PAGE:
Next, Reid and Dussutour confronted the slime mould with a U-shaped trap – a challenge commonly used to test autonomous robots. Physarum starts at the top of a jelly-filled Petri dish, and its mission is to reach a goal at the bottom. The goal is rich in sugar, which diffuses through the jelly and creates a gradient that Physarum can track. But in the way, there’s a U-shaped barrier. If the plasmodium heads straight to its goal, it will get stuck. It needs to navigate around the U, and it can do so if it uses its slime to avoid areas it has been to before. Without the slime, it wanders blindly.
Reid and Dussutour placed the slime mould on different Petri dishes—some had blank jelly and others had jelly already coated with slime, which masked Physarum’s own trails. In the blank-jelly dishes, almost all the slime moulds eventually reached their goal, in an average time of just under 60 hours. By contrast, in the pre-slimed dishes, just a third of the moulds reached the goals, and those that did took around 75 hours. Unable to sense their own trails, they spent more than 10 times as long going over places they had previously travelled.
When we think about navigating the world, we might initially think of our own maps, or of the impressive migrations undertaken by familiar animals. But navigation can happen without much brainpower. Social insects like ants can create efficient trails linking their nests and sources of food, by laying down trails of pheromones in their wake. As more of them reach the food, they add their own pheromones, making the routes even more attractive to other ants. If the trails aren’t reinforced, the pheromones evaporate. That’s exactly like human hikers, whose collective feet trample effective trails into the landscape, while allowing boring or inefficient trails to overgrow.
The slime mould takes these ideas even further – it can navigate without a brain at all, using chemicals that it deposits onto the environment.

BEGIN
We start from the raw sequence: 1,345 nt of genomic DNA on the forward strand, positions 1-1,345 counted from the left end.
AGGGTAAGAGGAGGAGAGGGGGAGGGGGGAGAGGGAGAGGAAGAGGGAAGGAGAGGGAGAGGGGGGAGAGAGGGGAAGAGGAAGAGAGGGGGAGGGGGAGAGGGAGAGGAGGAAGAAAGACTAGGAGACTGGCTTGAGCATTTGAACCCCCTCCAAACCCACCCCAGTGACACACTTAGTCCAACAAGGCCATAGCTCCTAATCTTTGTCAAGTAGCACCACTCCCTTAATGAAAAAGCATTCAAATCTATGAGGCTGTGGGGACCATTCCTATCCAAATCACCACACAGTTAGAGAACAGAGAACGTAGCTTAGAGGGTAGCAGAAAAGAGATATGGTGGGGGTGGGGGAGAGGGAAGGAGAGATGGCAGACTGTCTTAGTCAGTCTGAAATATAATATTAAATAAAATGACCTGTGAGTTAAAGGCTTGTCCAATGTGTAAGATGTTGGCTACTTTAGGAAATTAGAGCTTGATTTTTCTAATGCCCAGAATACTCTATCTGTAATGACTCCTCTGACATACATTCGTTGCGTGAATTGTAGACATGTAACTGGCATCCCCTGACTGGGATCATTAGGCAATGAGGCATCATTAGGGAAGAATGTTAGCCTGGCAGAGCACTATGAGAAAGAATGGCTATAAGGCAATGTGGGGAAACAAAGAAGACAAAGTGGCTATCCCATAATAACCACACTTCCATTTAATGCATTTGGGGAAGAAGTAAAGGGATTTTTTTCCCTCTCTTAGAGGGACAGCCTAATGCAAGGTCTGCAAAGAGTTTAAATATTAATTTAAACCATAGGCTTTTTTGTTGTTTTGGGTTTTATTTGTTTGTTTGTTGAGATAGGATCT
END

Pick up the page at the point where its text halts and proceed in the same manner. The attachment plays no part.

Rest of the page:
Engineers have hit upon similar solutions when trying to programme independent robots that can find their own way around. It’s too complicated to equip the bots with a pre-constructed map, or to programme them to build such maps as they explore. At the other end of the complexity scale, if the robots simple react to their local environment, they can move about easily enough but often get trapped by obstacles, like a fly buzzing at a window. But add a simple imperative to “avoid the past” and suddenly these machines become much better at skirting round obstacles, and navigating complicated environments.
The slime mould achieves the same feat by secreting slime, and then avoiding it. Reid suspects that such external memories preceded internal ones, and ancient creatures used them to solve problems, in a similar way to slime moulds, long before neurons and brains evolved. “This has been hypothesised before, but no one has been able to provide any evidence to support the theory, until now,” he says.
Reference: Reid, Latty, Dussutour & Beekman. 2012. Slime mold uses an externalized spatial “memory” to navigate in complex environments. PNAS http://dx.doi.org/10.1073/pnas.1215037109
Photos: top by Randomtruth; bottom by Reid et al.